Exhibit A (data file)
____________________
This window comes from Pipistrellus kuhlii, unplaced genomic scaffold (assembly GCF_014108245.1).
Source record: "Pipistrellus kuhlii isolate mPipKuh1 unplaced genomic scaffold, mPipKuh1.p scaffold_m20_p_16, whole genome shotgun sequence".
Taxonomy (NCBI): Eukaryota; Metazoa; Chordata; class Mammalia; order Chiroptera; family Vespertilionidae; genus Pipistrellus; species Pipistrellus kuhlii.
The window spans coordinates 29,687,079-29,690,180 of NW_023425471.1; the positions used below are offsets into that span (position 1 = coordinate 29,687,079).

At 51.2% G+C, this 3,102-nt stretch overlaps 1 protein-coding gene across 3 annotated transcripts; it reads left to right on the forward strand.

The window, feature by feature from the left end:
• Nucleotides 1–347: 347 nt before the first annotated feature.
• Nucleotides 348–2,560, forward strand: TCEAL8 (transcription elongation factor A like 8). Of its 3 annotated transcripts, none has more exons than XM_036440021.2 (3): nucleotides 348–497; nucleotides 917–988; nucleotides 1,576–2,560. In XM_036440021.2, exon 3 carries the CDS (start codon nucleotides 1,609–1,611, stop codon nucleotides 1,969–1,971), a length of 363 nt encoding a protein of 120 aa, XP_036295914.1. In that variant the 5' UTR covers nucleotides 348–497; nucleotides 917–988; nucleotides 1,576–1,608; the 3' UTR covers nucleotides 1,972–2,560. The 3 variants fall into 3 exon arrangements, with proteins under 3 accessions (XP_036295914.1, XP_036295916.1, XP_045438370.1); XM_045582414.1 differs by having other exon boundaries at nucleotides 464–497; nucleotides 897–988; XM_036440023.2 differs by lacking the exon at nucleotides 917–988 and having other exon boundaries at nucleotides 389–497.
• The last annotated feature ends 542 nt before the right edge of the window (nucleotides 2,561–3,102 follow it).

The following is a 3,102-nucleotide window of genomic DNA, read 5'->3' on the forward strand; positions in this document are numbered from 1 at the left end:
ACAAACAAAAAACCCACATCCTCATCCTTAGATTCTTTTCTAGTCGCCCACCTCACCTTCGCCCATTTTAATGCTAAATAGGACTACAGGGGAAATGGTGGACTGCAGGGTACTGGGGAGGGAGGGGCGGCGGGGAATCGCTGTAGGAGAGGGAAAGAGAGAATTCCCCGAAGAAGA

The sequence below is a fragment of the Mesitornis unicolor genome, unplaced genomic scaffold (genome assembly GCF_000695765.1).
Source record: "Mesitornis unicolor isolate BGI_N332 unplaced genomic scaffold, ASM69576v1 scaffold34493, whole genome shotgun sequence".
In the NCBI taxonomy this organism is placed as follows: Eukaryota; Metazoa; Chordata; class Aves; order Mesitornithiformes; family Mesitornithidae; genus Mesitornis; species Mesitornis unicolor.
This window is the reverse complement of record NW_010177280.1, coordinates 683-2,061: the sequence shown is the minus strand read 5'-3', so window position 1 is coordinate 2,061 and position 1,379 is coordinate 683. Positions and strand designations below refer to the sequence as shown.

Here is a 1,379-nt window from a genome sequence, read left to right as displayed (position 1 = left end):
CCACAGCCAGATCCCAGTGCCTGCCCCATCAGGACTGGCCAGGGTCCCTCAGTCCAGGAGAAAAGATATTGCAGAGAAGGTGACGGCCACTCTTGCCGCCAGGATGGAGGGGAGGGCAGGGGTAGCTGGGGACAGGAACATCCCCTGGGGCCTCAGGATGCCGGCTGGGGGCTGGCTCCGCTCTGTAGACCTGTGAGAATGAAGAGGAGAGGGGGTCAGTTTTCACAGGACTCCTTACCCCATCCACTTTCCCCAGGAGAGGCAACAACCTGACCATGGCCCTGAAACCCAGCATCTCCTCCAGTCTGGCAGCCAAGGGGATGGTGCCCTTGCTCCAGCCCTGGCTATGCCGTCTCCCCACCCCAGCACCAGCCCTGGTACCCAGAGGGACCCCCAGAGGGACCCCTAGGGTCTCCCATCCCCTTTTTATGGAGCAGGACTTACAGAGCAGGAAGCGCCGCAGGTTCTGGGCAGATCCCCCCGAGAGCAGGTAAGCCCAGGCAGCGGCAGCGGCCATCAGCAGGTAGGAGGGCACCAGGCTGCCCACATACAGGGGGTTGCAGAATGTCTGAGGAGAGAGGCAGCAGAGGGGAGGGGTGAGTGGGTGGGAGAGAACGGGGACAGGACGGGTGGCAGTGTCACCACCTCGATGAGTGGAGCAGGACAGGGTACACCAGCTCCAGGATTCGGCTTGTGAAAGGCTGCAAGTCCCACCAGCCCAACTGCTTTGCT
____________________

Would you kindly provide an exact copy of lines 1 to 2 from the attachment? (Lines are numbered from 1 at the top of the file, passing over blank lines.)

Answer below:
This window comes from Pipistrellus kuhlii, unplaced genomic scaffold (assembly GCF_014108245.1).
Source record: "Pipistrellus kuhlii isolate mPipKuh1 unplaced genomic scaffold, mPipKuh1.p scaffold_m20_p_16, whole genome shotgun sequence".